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Pope Francis

Pope Francis: No people is criminal and no religion is terrorist

February 17, 2017. Pope Francis has sent an important message to the Meetings of Popular Movements that is taking place in Modesto (California). The pope denounces the "moral blindness of this indifference”: "under the guise of what is politically correct or ideologically fashionable, one looks at those who suffer without touching them. But they are televised live; they are talked about in euphemisms and with apparent tolerance, but nothing is done systematically to heal the social wounds or to confront the structures that leave so many brothers and sisters by the wayside”.
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The government of the Order of Malta will elect the successor of the Grand Master in April

February 15, 2017. On April 29, the Council Complete of State, the Order’s constitutional body, will elect the next Grand Master of the Sovereign Order of Malta (or, as provided for in the Constitution, a Lieutenant of the Grand Master, to hold office for a year).
Pope Francis

Pope names a Special Envoy for Medjugorje

< style> February 11, 2017. Pope Francis has asked Henryk Hoser, S.A.C., bishop of Warsaw-Prague (Poland), to go to Medjugorje as Special Envoy of the Holy See. According< g> the Vatican, "the mission has the aim of acquiring a deeper knowledge of the pastoral situation there and above all, of the needs of the faithful who go there in pilgrimage, and on the basis of this, to suggest possible pastoral initiatives for the future”.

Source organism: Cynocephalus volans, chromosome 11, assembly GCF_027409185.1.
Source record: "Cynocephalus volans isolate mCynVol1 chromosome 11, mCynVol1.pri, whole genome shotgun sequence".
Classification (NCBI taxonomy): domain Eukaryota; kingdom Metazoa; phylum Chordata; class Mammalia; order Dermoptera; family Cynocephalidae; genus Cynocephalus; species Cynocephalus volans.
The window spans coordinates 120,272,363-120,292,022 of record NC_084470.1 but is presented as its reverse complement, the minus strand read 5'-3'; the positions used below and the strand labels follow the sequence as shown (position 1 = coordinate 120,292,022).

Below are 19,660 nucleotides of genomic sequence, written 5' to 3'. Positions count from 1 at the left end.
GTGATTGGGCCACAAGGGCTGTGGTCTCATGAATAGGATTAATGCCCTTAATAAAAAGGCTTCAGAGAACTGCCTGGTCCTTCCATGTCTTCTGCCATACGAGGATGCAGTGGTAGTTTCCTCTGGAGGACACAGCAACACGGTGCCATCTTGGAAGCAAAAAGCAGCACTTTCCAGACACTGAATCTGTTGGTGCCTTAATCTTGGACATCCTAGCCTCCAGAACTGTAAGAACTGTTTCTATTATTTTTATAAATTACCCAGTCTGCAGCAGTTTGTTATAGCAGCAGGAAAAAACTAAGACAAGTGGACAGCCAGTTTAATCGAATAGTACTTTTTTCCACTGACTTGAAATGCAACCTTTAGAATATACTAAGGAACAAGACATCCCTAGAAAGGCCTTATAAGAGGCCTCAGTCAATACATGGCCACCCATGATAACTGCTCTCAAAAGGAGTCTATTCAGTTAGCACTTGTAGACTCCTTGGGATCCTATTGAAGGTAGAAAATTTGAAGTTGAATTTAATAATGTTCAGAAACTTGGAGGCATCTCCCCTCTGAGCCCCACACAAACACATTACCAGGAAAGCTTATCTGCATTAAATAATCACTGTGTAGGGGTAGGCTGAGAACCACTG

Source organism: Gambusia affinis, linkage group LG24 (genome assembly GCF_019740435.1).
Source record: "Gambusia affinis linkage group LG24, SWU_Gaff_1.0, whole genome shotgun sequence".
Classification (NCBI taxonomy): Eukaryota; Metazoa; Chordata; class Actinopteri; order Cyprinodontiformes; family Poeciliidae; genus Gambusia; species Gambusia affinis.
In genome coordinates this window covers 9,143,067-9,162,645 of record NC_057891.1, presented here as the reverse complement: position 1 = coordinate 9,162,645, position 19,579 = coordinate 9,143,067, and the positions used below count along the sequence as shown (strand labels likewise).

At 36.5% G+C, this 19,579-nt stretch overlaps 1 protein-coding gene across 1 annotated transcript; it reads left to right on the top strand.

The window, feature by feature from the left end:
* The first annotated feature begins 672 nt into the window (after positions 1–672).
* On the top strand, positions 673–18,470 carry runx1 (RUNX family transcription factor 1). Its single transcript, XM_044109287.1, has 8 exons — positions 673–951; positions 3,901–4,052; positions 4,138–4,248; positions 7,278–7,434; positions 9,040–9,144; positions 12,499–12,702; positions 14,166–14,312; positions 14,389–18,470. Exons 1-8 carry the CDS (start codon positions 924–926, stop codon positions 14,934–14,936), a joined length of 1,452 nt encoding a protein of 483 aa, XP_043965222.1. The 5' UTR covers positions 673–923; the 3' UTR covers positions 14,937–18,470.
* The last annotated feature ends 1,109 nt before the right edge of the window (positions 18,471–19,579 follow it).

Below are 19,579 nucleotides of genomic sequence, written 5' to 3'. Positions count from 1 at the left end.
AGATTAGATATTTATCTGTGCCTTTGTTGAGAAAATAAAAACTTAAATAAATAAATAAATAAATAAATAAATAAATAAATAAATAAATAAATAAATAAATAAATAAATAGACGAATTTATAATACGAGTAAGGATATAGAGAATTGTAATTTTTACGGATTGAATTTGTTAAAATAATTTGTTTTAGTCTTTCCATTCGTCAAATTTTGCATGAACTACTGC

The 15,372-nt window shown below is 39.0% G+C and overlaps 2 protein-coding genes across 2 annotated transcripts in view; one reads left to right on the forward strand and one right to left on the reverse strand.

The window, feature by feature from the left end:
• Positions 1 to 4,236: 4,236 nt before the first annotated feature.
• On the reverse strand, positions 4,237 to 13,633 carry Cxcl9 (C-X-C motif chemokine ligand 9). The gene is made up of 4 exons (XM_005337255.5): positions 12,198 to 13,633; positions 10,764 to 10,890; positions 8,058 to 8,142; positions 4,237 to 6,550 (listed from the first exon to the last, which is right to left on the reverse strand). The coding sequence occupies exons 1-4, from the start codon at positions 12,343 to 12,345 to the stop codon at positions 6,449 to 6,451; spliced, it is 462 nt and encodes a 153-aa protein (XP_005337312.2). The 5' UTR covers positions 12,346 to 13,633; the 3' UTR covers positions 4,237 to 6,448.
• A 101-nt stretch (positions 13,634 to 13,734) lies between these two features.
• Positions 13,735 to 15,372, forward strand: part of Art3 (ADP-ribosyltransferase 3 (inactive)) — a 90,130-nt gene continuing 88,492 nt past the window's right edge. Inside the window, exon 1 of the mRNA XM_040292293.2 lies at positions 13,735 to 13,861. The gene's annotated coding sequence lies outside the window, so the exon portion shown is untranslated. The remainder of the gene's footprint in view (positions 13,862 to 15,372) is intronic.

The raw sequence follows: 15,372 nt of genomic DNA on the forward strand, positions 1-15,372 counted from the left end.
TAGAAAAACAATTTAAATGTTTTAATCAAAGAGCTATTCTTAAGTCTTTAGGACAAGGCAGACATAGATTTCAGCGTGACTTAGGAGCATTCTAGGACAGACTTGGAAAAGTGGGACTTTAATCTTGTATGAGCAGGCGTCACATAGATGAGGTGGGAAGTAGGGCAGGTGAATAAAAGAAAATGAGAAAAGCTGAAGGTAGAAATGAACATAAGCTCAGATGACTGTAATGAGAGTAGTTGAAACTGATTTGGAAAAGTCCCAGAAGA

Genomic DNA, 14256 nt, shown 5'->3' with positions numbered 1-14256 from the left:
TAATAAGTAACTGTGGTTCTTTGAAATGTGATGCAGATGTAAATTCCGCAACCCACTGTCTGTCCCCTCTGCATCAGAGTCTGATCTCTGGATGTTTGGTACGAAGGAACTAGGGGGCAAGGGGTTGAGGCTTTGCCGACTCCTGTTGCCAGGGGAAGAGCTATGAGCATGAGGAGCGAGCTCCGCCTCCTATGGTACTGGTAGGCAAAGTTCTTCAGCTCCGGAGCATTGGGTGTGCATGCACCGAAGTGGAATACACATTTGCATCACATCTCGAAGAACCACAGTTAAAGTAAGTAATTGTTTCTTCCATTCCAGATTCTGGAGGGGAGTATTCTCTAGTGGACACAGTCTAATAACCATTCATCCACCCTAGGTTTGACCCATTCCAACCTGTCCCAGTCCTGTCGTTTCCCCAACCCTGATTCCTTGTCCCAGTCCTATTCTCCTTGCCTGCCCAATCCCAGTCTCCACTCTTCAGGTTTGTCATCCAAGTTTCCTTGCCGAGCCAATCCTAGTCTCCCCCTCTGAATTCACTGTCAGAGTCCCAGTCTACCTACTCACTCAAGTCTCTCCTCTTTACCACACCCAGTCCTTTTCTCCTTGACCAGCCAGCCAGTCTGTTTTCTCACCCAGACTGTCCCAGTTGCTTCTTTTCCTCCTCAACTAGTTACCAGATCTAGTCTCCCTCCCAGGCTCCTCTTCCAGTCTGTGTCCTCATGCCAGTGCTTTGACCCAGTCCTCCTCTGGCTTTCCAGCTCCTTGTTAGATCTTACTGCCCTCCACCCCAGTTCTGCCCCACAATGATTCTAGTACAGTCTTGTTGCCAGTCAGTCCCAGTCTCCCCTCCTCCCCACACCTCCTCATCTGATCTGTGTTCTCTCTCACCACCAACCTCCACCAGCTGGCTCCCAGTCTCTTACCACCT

Pope Francis meets with family of an Argentine death row inmate

2014-02-06

During his General Audience, Pope Francis greeted an Argentine couple, whose son sits behind bars as a death row inmate in Texas. After 17 years behind bars, and exhausting legal options, their hoping Pope Francis can save their son's life.


LIDIA GUERRERO

Mother
"I believe it's important because he's a Pope that takes interest in the problems of the world. And he has a lot of influence because the world listens to him.”


A Texas court convicted Victor Saldaño of killing another man in 1995. His trial resulted in a death sentence. But in 2002, the U.S. Supreme Court struck it down, saying the testimony against Saldaño was tainted by racial discrimination.

  

JUAN CARLOS VEGAS
Family lawyer

"By any international standard, that would have been enough to set Saldaño free. Instead, he faces a new trial.”


The second trial ended like the first, a jury sentenced Saldaño to the death penalty. At that point, after seven years on death row, his family and lawyer argued he developed mental health problems, and that he should be released.

  

The state of Texas has shown little signs of changing its mind. A lawsuit filed against the U.S. government at the Inter-American Court of Human Rights is also stalled. With the Catholic Church's vocal opposition to the death penalty, they turned to Pope Francis.

 

LIDIA GUERRERO
Mother

"I hope, truthfully, that he asks for clemency on behalf of my son, so that he's not given the death sentence.”


Saldaño's mother said the Pope did not commit to anything when she brought up her request. But with his constant emphasis on mercy, she's hopeful he'll take action.

 

Giving her additional hope is that fact that Texas hasn't scheduled Saldaño's execution. But after 17 years, it's not much comfort. Until, and if, the Pope intervenes, she says she keeps her bags ready, to go her son's side, at a moment's notice.

 


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